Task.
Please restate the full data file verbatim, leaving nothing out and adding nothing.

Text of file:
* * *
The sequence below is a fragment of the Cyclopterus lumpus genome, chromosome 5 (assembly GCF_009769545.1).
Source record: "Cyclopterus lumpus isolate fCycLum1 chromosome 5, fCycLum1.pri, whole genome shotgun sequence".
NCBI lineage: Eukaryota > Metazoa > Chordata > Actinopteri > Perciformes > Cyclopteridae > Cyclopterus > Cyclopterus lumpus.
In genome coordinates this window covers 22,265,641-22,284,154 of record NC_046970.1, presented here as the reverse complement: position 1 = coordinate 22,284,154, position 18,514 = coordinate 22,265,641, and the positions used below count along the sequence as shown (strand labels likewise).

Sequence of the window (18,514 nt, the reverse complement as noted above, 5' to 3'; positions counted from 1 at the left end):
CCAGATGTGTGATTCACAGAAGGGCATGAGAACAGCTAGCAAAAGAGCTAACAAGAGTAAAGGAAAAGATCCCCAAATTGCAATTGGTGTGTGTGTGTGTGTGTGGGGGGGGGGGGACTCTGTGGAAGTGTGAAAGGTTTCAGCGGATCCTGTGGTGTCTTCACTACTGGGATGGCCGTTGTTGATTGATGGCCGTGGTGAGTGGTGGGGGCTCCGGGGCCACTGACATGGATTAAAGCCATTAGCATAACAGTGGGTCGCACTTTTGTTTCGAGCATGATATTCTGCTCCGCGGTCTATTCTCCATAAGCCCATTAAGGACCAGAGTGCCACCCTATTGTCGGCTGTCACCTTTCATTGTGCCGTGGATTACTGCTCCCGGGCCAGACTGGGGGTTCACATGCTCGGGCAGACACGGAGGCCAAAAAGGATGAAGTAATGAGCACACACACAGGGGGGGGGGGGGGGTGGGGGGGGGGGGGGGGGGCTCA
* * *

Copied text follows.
The sequence below is a fragment of the Cyclopterus lumpus genome, chromosome 5 (assembly GCF_009769545.1).
Source record: "Cyclopterus lumpus isolate fCycLum1 chromosome 5, fCycLum1.pri, whole genome shotgun sequence".
NCBI lineage: Eukaryota > Metazoa > Chordata > Actinopteri > Perciformes > Cyclopteridae > Cyclopterus > Cyclopterus lumpus.
In genome coordinates this window covers 22,265,641-22,284,154 of record NC_046970.1, presented here as the reverse complement: position 1 = coordinate 22,284,154, position 18,514 = coordinate 22,265,641, and the positions used below count along the sequence as shown (strand labels likewise).

Sequence of the window (18,514 nt, the reverse complement as noted above, 5' to 3'; positions counted from 1 at the left end):
CCAGATGTGTGATTCACAGAAGGGCATGAGAACAGCTAGCAAAAGAGCTAACAAGAGTAAAGGAAAAGATCCCCAAATTGCAATTGGTGTGTGTGTGTGTGTGTGGGGGGGGGGGGACTCTGTGGAAGTGTGAAAGGTTTCAGCGGATCCTGTGGTGTCTTCACTACTGGGATGGCCGTTGTTGATTGATGGCCGTGGTGAGTGGTGGGGGCTCCGGGGCCACTGACATGGATTAAAGCCATTAGCATAACAGTGGGTCGCACTTTTGTTTCGAGCATGATATTCTGCTCCGCGGTCTATTCTCCATAAGCCCATTAAGGACCAGAGTGCCACCCTATTGTCGGCTGTCACCTTTCATTGTGCCGTGGATTACTGCTCCCGGGCCAGACTGGGGGTTCACATGCTCGGGCAGACACGGAGGCCAAAAAGGATGAAGTAATGAGCACACACACAGGGGGGGGGGGGGGGTGGGGGGGGGGGGGGGGGGCTCA